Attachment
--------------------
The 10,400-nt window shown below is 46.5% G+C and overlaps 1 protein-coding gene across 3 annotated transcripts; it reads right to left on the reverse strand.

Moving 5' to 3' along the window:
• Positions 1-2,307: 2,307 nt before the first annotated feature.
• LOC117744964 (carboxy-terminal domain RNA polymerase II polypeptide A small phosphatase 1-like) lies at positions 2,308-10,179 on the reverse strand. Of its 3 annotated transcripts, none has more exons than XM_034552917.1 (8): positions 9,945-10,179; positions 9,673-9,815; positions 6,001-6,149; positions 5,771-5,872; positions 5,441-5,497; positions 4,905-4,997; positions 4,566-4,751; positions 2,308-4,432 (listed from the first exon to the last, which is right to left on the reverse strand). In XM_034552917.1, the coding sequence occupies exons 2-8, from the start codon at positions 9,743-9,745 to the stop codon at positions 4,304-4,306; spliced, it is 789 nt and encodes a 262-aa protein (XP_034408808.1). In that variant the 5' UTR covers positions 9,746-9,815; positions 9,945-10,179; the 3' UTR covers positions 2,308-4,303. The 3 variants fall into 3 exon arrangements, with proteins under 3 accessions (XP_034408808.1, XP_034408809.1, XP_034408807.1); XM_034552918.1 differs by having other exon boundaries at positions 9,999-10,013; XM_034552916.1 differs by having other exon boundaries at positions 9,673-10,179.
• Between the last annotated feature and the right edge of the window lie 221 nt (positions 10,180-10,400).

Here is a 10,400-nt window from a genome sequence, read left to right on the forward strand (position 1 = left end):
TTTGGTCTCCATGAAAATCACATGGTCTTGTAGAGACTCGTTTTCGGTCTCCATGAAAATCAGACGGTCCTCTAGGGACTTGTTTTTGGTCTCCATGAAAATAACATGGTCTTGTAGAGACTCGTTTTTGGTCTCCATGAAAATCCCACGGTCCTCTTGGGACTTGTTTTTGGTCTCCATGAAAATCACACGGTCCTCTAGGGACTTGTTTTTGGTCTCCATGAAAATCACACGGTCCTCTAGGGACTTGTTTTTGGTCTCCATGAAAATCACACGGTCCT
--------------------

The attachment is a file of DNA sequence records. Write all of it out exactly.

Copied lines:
The 10,400-nt window shown below is 46.5% G+C and overlaps 1 protein-coding gene across 3 annotated transcripts; it reads right to left on the reverse strand.

Moving 5' to 3' along the window:
• Positions 1-2,307: 2,307 nt before the first annotated feature.
• LOC117744964 (carboxy-terminal domain RNA polymerase II polypeptide A small phosphatase 1-like) lies at positions 2,308-10,179 on the reverse strand. Of its 3 annotated transcripts, none has more exons than XM_034552917.1 (8): positions 9,945-10,179; positions 9,673-9,815; positions 6,001-6,149; positions 5,771-5,872; positions 5,441-5,497; positions 4,905-4,997; positions 4,566-4,751; positions 2,308-4,432 (listed from the first exon to the last, which is right to left on the reverse strand). In XM_034552917.1, the coding sequence occupies exons 2-8, from the start codon at positions 9,743-9,745 to the stop codon at positions 4,304-4,306; spliced, it is 789 nt and encodes a 262-aa protein (XP_034408808.1). In that variant the 5' UTR covers positions 9,746-9,815; positions 9,945-10,179; the 3' UTR covers positions 2,308-4,303. The 3 variants fall into 3 exon arrangements, with proteins under 3 accessions (XP_034408808.1, XP_034408809.1, XP_034408807.1); XM_034552918.1 differs by having other exon boundaries at positions 9,999-10,013; XM_034552916.1 differs by having other exon boundaries at positions 9,673-10,179.
• Between the last annotated feature and the right edge of the window lie 221 nt (positions 10,180-10,400).

Here is a 10,400-nt window from a genome sequence, read left to right on the forward strand (position 1 = left end):
TTTGGTCTCCATGAAAATCACATGGTCTTGTAGAGACTCGTTTTCGGTCTCCATGAAAATCAGACGGTCCTCTAGGGACTTGTTTTTGGTCTCCATGAAAATAACATGGTCTTGTAGAGACTCGTTTTTGGTCTCCATGAAAATCCCACGGTCCTCTTGGGACTTGTTTTTGGTCTCCATGAAAATCACACGGTCCTCTAGGGACTTGTTTTTGGTCTCCATGAAAATCACACGGTCCTCTAGGGACTTGTTTTTGGTCTCCATGAAAATCACACGGTCCT